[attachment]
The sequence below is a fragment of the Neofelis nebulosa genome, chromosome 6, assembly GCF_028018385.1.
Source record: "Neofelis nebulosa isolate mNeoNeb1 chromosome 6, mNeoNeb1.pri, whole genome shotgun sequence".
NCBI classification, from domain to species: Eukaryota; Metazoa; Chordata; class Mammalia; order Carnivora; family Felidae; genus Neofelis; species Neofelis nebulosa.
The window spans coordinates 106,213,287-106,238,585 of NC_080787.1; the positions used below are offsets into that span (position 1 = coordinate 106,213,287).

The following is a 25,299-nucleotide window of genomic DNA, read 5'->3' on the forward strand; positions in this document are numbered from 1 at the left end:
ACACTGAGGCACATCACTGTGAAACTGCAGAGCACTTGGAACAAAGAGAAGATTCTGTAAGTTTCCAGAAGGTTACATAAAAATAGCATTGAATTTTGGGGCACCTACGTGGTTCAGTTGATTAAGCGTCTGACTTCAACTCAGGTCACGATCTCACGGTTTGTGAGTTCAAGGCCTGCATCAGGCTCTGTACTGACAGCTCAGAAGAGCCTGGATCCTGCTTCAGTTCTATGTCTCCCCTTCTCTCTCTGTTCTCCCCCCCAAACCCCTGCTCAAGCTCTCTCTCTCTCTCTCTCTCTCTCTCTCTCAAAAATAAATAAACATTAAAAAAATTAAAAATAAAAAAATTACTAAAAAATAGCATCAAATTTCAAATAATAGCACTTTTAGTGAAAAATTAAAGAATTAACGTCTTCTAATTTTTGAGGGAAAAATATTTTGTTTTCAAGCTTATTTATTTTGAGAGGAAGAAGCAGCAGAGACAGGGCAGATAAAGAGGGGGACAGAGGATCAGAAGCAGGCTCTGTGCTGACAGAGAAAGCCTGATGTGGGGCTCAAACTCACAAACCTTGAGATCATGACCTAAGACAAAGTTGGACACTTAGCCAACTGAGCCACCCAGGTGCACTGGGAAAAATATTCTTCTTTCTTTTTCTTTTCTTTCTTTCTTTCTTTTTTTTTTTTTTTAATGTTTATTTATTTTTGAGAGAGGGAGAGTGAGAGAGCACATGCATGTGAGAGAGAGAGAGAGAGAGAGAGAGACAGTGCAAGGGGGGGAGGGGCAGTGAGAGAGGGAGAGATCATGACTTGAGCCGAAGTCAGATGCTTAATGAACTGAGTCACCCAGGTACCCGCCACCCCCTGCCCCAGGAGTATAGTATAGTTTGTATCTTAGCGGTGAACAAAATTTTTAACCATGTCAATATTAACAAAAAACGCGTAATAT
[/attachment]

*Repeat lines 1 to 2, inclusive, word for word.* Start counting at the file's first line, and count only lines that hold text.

The sequence below is a fragment of the Neofelis nebulosa genome, chromosome 6, assembly GCF_028018385.1.
Source record: "Neofelis nebulosa isolate mNeoNeb1 chromosome 6, mNeoNeb1.pri, whole genome shotgun sequence".